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TikTok is bringing its dedicated STEM feed to Europe

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TikTok is bringing its dedicated STEM feed to Europe


Image Credits: Yui Mok/PA Images / Getty Images

As TikTok continues to face increased pressure in the U.S. and the U.K., the company is signaling its commitment to fostering educational content on its app. The company announced on Tuesday that it’s expanding its dedicated STEM feed across Europe, starting in the U.K. and Ireland, after first launching it in the U.S. last year.

The STEM feed will begin to automatically appear alongside the “For You” and “Following” feeds for users under the age of 18. Users above the age of 18 can enable the STEM feed via the app’s “content preferences” settings. The feed includes English-speaking content with auto-translate subtitles.

TikTok says that since launching the feed in the U.S. last year, 33% of users have the STEM feed enabled and a third of teens go to the STEM feed every week. The app has seen a 24% growth in STEM-related content in the U.S. since the feed launched. Over the past three years, almost 15 million STEM-related videos have been published on the app globally.

The company is expanding its partnerships with Common Sense Networks and Poynter to assess all of the content appearing on the STEM feed. Common Sense Networks will examine the content to ensure it’s appropriate for the STEM feed, while Poynter will assess the reliability of the information. Content that doesn’t pass both of these checkpoints will not be eligible for the STEM feed.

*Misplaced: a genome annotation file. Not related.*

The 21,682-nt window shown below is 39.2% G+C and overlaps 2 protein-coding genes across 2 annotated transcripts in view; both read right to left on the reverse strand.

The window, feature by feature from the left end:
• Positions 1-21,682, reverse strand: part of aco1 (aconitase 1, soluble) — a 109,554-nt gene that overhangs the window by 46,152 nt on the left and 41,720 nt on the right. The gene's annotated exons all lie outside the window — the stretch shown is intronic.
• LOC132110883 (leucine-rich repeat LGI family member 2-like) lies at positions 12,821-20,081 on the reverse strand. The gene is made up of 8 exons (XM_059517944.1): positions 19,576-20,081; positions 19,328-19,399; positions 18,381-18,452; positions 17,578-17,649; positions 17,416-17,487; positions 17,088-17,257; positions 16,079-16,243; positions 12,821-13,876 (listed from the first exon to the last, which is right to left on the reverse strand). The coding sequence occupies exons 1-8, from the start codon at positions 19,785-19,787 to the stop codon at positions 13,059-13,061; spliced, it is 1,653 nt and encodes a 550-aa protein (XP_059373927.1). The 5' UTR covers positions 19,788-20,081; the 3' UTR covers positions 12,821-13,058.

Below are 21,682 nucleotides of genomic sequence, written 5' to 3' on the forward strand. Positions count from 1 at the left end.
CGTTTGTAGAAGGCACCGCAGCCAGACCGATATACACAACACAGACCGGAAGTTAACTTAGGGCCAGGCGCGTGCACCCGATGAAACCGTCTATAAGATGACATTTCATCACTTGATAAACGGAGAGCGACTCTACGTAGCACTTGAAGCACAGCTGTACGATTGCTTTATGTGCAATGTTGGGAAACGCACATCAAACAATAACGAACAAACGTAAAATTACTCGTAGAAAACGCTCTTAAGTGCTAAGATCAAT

The launch of the STEM feed comes as TikTok has been criticized for showing harmful content to kids and teens, with rights groups alleging that the app uses addictive design practices to keep users engaged for as long as possible.

In February, the European Union said it was investigating whether TikTok has breached the Digital Services Act, which includes rules for keeping users safe online. The commission is investigating whether the app is doing enough to stop minors from finding inappropriate content and determining whether its design choices stimulate addictive behavior.�

With today’s announcement, TikTok is seeking to further present itself as an educational hub for the millions of young users on its app as a way to counter criticisms from lawmakers around the world. The company has already used the STEM feed to counter claims that it’s harmful for young users, as TikTok CEO Shou Chew touted the feed while testifying in two separate US congressional hearings, one in March 2023 and one in January 2024.





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